Employment / Legal Lex

LGBTQ Discrimination At Work

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Some time ago I asked you guys if you experienced discrimination in the workplace. Depending on where you are in the country (or world), there are various levels of protection that apply.  Since I am based in the U.S., I’ll cover some of the most popular states.  Of course, if you have a question about the laws where you live, shoot me a message and I’ll do my best to look it up.

Of course, these laws only apply to discrimination you experience from your employer, other coworkers, or people within the organization.  If a customer is harassing you, you may be protected by your employer’s own policies which you should have access to. Unfortunately, a customer’s rude or discriminatory comments usually count as free speech, unless they reach a level of harassment or putting you in fear for your safety.  At that point, other laws would come into play (think assault, battery, restraining orders, etc…a topic for another day!)

In California, employers can’t discriminate based on sexual orientation. Sexual orientation means heterosexuality, homosexuality and bisexuality.

In D.C., employers can’t discriminate based on your sexual orientation or what they believe your orientation is, unless there is a business necessity that isn’t intended to violate the discrimination laws. Employers also can’t use insulting language that shows bias based on sexual orientation. Employers must apply the same standards of acceptable on-the-job conduct, discipline and dismissal to all employees, regardless of their sexual orientation.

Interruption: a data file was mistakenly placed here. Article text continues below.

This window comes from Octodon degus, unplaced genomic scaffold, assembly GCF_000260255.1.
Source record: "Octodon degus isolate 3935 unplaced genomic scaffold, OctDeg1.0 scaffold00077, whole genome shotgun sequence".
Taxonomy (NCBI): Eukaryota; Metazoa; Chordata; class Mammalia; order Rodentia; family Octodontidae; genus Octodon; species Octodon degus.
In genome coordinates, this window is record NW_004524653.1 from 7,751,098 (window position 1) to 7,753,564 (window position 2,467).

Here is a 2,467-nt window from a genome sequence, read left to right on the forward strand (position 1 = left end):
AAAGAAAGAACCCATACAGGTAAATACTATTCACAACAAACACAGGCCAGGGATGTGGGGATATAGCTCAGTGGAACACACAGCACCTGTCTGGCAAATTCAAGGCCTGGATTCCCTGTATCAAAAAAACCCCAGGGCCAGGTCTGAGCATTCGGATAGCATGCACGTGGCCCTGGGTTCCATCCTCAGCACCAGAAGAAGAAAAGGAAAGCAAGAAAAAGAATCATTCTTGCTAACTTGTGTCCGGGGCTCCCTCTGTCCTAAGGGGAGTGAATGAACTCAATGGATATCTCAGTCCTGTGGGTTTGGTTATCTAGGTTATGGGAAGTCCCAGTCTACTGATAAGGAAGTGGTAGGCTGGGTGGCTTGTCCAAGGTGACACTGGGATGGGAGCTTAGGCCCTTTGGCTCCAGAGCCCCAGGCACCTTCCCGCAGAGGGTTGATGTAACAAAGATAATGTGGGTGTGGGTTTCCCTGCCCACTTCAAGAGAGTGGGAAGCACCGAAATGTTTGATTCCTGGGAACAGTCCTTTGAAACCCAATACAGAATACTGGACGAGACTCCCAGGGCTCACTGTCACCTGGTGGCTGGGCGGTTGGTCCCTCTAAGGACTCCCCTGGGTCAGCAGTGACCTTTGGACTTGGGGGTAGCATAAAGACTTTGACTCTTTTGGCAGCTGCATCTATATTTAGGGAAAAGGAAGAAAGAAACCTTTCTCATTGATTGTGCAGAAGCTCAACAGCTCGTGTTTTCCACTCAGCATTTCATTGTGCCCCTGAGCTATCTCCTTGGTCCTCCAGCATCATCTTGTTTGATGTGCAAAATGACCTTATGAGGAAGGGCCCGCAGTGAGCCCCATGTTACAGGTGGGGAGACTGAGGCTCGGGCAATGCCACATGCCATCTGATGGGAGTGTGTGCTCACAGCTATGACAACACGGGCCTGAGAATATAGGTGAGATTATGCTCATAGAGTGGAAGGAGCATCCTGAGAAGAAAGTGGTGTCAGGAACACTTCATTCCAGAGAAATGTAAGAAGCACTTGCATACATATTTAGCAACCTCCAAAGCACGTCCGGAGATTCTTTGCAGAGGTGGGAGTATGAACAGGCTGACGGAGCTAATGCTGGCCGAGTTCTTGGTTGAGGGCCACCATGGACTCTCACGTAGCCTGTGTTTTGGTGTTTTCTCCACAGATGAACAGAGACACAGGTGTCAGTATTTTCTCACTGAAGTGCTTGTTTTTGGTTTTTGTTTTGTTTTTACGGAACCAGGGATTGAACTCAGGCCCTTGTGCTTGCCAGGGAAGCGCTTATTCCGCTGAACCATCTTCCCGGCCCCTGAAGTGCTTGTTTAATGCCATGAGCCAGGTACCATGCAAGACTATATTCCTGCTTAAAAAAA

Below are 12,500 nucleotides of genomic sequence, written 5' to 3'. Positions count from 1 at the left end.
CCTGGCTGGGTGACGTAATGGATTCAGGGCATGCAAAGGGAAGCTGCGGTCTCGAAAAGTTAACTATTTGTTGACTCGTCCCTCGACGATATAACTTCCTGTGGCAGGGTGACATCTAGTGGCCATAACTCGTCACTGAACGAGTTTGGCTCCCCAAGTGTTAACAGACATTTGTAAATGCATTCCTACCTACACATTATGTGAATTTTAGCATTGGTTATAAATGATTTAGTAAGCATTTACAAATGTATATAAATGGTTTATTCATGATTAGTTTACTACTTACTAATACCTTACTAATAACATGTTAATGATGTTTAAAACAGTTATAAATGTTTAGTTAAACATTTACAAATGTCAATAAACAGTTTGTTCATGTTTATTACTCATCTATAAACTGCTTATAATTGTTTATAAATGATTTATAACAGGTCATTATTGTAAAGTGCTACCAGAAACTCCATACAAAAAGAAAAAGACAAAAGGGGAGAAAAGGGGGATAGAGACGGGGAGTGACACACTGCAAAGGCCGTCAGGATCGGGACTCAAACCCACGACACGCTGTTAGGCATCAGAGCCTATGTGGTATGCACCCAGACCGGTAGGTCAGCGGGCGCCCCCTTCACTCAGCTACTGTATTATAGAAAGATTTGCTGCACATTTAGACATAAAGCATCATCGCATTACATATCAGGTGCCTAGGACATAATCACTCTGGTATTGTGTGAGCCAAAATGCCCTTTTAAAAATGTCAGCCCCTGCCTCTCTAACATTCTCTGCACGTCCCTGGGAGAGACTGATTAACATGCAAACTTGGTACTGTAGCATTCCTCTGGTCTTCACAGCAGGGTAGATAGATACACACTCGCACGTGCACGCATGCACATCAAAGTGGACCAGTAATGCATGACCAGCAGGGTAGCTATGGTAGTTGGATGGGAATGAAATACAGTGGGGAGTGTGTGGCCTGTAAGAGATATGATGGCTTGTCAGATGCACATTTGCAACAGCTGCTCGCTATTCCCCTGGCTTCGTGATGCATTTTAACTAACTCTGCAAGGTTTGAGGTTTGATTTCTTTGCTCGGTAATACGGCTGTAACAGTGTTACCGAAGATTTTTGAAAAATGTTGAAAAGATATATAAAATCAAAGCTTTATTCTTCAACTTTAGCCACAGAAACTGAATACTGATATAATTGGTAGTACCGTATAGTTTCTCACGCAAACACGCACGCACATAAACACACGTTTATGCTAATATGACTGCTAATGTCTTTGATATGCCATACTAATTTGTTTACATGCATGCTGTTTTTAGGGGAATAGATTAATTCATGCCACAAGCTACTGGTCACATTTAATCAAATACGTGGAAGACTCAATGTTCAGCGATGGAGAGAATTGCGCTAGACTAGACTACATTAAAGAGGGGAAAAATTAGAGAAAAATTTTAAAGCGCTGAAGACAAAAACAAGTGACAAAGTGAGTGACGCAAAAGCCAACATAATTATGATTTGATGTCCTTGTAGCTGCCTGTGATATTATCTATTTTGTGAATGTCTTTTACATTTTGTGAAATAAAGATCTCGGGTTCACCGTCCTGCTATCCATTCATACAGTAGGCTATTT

Georgia law does not protect against employee discrimination based on sexual orientation.

In New York, employers can’t discriminate based on sexual orientation.  Sexual orientation means actual or believed heterosexuality, homosexuality, bisexuality and asexuality.

Arizona and Texas do not currently have special protections against employee discrimination for sexual orientation.  Instead, they simply require recognition of same-sex marriage in the workplace.  Their laws state that employers should ensure employees and applicants in same-sex marriages are treated the same as those in opposite-sex marriages

Unfortunately, we have a patchwork of laws based on where you are.  Until the Supreme Court steps in and rules on a “sexual orientation discrimination at work” case, this is how it will remain.  Hopefully, as more people become comfortable with the LGBTQ community, states will pass their own protections based on pressure from their voters.

-Lex, Esq.

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3 thoughts on “LGBTQ Discrimination At Work

  1. Pingback: LGBTQ Discrimination At Work – All About Writing and more

  2. You forgot Rhode Island and Massachusetts – both state had marriage equality before the federal case, and both have full non-discrimination in employment, housing and credit.

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